Ageing Productively through Design: A Survey of Cement Manufacturing Workers
By 2020 it is predicted that there will be nearly five million people aged 50 and over in the UK. People’s ability to stay in work is affected by their health, and ageing can contribute to increased physical illness. With the need for a longer working life, it is essential to understand what effect work environments and equipment design will have in relation to healthy ageing. Through this, it is possible to establish good design practice and ergonomics to promote healthy working through life. For this investigation, a questionnaire survey was conducted with workers from a cement manufacturer in the UK. It focused on how work environments and equipment design affect peoples work ability. Furthermore, individual worker experiences around working later into life were captured. Particular attention was given to the prevalence of musculoskeletal symptoms, and worker perceptions with regard to their physical and mental wellbeing at work. Musculoskeletal symptoms peaked in the lower back for the workers at the cement manufacturers and it is likely that work activity; sitting, standing and lifting, as well as equipment including; PPE, computers and tools, has an impact on work ability. Also, it was shown through a set of age related statements, that there may be a link between work ability and age in relation to peoples physical and mental abilities to perform job tasks. The results of the questionnaire survey will be presented and discussed with reference to age and job activity description.
||Ageing, Ergonomics, Work Environment
Aging and Society: An Interdisciplinary Journal, Volume 1, Issue 4, pp.1-18.
Article: Print (Spiral Bound).
Article: Electronic (PDF File; 1.923MB).
Research Associate, Loughborough Design School, Loughborough University, Loughborough, Leicestershire, UK
Elaine Yolande Williams PhD BA, is a Research Associate in Loughborough Design School at Loughborough University. She is working on a New Dynamics of Ageing project called ‘Working Late’. Her background is in Industrial Product Design and her research interests include; User-Centred, Inclusive and Co-Design. The ‘Working Late’ research project is examining the ways in which design impacts on work ability and will focus on the role of good design and ergonomics for the promotion of healthy working in relation to ageing. The findings of this research will be used to create an online resource called OWL (Organiser for Working Late) which will help employers to understand how best to support employees in productively Working Late.
Reader in Health Ergonomics and Design, Loughborough Design School, Loughborough University, Loughborough, Leicestershire, UK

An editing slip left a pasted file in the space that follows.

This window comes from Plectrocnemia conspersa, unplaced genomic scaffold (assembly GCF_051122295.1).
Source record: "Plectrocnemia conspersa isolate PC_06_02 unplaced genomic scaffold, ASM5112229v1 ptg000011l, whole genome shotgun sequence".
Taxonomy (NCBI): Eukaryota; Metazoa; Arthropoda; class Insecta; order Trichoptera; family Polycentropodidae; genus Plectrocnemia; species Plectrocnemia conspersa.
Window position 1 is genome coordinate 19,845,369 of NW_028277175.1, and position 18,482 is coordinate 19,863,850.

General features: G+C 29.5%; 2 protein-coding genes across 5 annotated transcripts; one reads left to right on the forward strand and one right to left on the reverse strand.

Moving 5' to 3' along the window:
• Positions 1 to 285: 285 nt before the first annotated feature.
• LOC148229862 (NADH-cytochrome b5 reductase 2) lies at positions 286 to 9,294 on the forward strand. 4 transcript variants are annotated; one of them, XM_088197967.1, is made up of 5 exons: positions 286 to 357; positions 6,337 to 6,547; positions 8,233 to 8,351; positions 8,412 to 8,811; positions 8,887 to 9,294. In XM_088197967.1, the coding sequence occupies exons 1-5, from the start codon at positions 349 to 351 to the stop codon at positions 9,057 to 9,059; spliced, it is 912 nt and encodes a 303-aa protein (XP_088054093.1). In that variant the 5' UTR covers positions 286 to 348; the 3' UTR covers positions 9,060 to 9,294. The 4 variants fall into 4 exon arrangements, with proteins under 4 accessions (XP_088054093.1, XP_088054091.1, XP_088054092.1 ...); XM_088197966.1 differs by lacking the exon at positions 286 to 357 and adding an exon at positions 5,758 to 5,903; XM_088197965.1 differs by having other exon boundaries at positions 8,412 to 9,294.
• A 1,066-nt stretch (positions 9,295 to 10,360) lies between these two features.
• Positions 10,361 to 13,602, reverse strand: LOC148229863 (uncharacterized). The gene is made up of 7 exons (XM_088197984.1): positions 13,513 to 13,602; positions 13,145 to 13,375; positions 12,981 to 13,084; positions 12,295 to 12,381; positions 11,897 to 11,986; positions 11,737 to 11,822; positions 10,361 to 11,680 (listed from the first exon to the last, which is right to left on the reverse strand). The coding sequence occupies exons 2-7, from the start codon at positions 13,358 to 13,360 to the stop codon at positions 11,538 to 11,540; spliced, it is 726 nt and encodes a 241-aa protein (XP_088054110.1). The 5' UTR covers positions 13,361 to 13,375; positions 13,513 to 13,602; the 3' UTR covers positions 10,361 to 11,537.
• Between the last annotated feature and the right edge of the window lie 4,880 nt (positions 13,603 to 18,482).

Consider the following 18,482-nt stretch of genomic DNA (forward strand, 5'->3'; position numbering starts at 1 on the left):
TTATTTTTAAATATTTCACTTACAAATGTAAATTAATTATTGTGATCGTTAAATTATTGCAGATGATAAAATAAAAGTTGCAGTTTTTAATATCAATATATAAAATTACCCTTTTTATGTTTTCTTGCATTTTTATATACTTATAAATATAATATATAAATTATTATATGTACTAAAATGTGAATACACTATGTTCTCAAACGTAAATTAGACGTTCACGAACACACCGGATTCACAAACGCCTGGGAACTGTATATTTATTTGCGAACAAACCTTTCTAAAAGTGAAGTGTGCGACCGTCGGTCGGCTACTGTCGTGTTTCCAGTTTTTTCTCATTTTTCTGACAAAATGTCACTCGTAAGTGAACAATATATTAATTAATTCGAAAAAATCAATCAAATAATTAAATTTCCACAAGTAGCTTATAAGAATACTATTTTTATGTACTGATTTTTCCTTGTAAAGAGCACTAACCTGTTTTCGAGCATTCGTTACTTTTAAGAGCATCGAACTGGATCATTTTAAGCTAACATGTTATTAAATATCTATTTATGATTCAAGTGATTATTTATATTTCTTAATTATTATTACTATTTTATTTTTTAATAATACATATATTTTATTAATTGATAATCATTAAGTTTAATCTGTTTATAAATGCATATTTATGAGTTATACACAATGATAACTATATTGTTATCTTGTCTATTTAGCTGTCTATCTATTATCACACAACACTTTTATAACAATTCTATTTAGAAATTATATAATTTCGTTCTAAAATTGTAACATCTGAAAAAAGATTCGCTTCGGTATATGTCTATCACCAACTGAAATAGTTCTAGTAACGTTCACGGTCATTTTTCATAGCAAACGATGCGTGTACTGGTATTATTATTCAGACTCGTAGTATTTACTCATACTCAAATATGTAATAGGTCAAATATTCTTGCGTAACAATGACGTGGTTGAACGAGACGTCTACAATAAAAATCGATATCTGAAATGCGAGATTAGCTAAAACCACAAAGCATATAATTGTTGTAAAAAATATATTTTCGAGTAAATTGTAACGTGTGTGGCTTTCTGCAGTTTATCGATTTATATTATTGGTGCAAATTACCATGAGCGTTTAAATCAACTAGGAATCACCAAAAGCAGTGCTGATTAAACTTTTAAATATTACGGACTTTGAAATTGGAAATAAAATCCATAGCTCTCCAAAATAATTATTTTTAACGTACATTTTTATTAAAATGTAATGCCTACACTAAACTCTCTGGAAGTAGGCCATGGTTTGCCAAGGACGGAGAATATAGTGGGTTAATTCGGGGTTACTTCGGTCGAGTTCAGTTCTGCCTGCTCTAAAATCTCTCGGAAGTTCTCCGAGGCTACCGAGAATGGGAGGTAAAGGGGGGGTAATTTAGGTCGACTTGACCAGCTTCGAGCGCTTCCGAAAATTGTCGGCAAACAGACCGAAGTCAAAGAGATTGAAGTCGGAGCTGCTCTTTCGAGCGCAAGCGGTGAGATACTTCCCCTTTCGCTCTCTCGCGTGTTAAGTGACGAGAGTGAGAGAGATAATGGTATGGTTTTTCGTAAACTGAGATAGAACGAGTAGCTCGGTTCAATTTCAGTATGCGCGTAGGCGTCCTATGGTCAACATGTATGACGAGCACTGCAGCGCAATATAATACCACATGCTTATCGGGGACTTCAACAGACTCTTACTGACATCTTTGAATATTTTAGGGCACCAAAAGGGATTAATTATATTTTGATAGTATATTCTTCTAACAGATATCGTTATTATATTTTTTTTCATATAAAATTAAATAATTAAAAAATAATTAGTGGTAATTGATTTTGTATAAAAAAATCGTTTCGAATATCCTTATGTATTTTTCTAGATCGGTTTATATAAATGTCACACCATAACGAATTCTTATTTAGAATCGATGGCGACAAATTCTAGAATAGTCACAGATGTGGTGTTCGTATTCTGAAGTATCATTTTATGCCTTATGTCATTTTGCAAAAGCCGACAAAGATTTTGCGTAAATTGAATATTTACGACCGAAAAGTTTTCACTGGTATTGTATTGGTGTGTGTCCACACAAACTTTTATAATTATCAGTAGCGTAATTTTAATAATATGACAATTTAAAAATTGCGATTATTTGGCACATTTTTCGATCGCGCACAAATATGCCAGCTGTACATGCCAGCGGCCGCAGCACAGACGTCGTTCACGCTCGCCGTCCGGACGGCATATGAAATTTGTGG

Diane Gyi PhD MSc DipCOT MIEHF, is a Reader in Health Ergonomics and Design in Loughborough Design School at Loughborough University. She has significant experience of research in the areas of health ergonomics (work related musculoskeletal problems e.g. driving, construction) and applying this to the design of products, services and systems. Recent and current projects include preventing and managing the risks of back pain in business drivers funded by the HSE/DoH (2000) and more recently by The Bupa Foundation (2007); developing ergonomics data, methods and tools for design teams (EPSRC 1999, 2004 and 2007); and improving the user experience of ‘smart’ home technology (the Dti, 2003).
Previously, she has worked as an Occupational Therapist for 7 years which has given her insight into the damaging effects that poorly designed equipment and facilities can have on confidence, mobility and quality of life. Diane is currently a Scientific Editor for Applied Ergonomics, and a member of the Editorial Board for the International Journal of Industrial Ergonomics. She has also been a Member of several Networks e.g. the Steering Group of the EPSRC EQUAL Network (2001–2003) and the EPSRC Peer Review College (2003– 2005). In addition, her research has been widely published in journals and conference proceedings.
Professor of Construction Engineering Management, Civil and Building Engineering, Loughborough University, Loughborough, Leicestershire, UK
Alistair Gibb PhD BSc CEng MICE MCIOB, is a Professor of Construction Engineering Management in the Department of Civil Engineering at Loughborough University. He joined the University in 1993, following a career in engineering and project management. He is Project Director of the European Construction Institute’s Safety, Health and Environment task force (ECI). Internationally he is coordinator of the Conseil Internationale de Batiment (CIB) working commission on construction health & safety. His research expertise is in construction health & safety and innovation and was lead researcher for the SPARC project on ageing construction workers. Presently he is involved with the New Dynamics of Ageing (NDA) programme on the ‘Working Late’ project at Loughborough University.
Professor of Ergonomics, Loughborough Design School, Loughborough University, Loughborough, Leicestershire, UK
Roger Haslam PhD FIEHF CMIOSH, is a Professor of Ergonomics in Loughborough Design School at Loughborough University. He is Coordinating Editor of the journal Ergonomics and past President of the Institute of Ergonomics and Human Factors. Roger’s research is concerned with the ‘fit’ between people and the products, equipment, systems and environments with which they interact. This has included attention to the design, safety and usability of the built environment; design, safety and health in construction; design of equipment and workplaces; and falls as a multi-faceted problem. Current research includes the New Dynamics of Ageing project ‘Working Late’ examining workplace design and older workers.